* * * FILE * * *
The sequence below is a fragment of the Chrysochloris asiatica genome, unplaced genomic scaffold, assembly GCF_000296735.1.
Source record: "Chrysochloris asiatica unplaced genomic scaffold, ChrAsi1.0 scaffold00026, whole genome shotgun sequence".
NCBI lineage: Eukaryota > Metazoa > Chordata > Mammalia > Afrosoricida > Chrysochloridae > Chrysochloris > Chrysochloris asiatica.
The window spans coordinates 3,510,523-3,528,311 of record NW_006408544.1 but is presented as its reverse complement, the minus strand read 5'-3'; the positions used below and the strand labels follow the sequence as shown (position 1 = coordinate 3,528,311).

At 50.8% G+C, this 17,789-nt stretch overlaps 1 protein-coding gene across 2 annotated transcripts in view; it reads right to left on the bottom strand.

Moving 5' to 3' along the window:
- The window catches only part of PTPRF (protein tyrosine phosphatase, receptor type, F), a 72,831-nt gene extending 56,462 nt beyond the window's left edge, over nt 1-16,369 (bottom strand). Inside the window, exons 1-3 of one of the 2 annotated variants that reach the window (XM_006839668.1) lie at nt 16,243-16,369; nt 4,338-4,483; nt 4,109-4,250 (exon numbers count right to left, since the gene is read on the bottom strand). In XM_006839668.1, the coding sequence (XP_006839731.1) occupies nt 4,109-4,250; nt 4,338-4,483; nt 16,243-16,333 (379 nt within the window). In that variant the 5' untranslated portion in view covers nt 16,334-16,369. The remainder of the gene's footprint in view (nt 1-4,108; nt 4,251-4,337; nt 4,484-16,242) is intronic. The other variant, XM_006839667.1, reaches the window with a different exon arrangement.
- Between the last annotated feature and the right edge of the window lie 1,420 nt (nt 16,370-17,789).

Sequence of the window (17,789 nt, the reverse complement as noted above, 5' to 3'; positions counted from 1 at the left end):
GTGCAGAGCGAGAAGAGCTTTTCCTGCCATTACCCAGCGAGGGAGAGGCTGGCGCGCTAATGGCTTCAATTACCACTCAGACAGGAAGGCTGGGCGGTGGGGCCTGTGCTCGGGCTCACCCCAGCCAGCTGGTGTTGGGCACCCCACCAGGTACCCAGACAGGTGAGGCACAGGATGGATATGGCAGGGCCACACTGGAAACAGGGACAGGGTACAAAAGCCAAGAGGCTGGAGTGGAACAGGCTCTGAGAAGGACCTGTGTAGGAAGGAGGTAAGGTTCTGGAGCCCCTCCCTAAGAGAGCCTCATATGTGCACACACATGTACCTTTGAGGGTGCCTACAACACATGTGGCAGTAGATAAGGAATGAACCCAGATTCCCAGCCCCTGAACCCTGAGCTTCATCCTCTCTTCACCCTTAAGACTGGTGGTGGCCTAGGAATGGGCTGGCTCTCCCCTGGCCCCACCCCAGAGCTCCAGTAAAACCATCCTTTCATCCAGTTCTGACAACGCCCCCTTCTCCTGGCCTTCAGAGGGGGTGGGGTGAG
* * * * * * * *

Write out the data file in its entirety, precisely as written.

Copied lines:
The sequence below is a fragment of the Chrysochloris asiatica genome, unplaced genomic scaffold, assembly GCF_000296735.1.
Source record: "Chrysochloris asiatica unplaced genomic scaffold, ChrAsi1.0 scaffold00026, whole genome shotgun sequence".
NCBI lineage: Eukaryota > Metazoa > Chordata > Mammalia > Afrosoricida > Chrysochloridae > Chrysochloris > Chrysochloris asiatica.
The window spans coordinates 3,510,523-3,528,311 of record NW_006408544.1 but is presented as its reverse complement, the minus strand read 5'-3'; the positions used below and the strand labels follow the sequence as shown (position 1 = coordinate 3,528,311).

At 50.8% G+C, this 17,789-nt stretch overlaps 1 protein-coding gene across 2 annotated transcripts in view; it reads right to left on the bottom strand.

Moving 5' to 3' along the window:
- The window catches only part of PTPRF (protein tyrosine phosphatase, receptor type, F), a 72,831-nt gene extending 56,462 nt beyond the window's left edge, over nt 1-16,369 (bottom strand). Inside the window, exons 1-3 of one of the 2 annotated variants that reach the window (XM_006839668.1) lie at nt 16,243-16,369; nt 4,338-4,483; nt 4,109-4,250 (exon numbers count right to left, since the gene is read on the bottom strand). In XM_006839668.1, the coding sequence (XP_006839731.1) occupies nt 4,109-4,250; nt 4,338-4,483; nt 16,243-16,333 (379 nt within the window). In that variant the 5' untranslated portion in view covers nt 16,334-16,369. The remainder of the gene's footprint in view (nt 1-4,108; nt 4,251-4,337; nt 4,484-16,242) is intronic. The other variant, XM_006839667.1, reaches the window with a different exon arrangement.
- Between the last annotated feature and the right edge of the window lie 1,420 nt (nt 16,370-17,789).

Sequence of the window (17,789 nt, the reverse complement as noted above, 5' to 3'; positions counted from 1 at the left end):
GTGCAGAGCGAGAAGAGCTTTTCCTGCCATTACCCAGCGAGGGAGAGGCTGGCGCGCTAATGGCTTCAATTACCACTCAGACAGGAAGGCTGGGCGGTGGGGCCTGTGCTCGGGCTCACCCCAGCCAGCTGGTGTTGGGCACCCCACCAGGTACCCAGACAGGTGAGGCACAGGATGGATATGGCAGGGCCACACTGGAAACAGGGACAGGGTACAAAAGCCAAGAGGCTGGAGTGGAACAGGCTCTGAGAAGGACCTGTGTAGGAAGGAGGTAAGGTTCTGGAGCCCCTCCCTAAGAGAGCCTCATATGTGCACACACATGTACCTTTGAGGGTGCCTACAACACATGTGGCAGTAGATAAGGAATGAACCCAGATTCCCAGCCCCTGAACCCTGAGCTTCATCCTCTCTTCACCCTTAAGACTGGTGGTGGCCTAGGAATGGGCTGGCTCTCCCCTGGCCCCACCCCAGAGCTCCAGTAAAACCATCCTTTCATCCAGTTCTGACAACGCCCCCTTCTCCTGGCCTTCAGAGGGGGTGGGGTGAG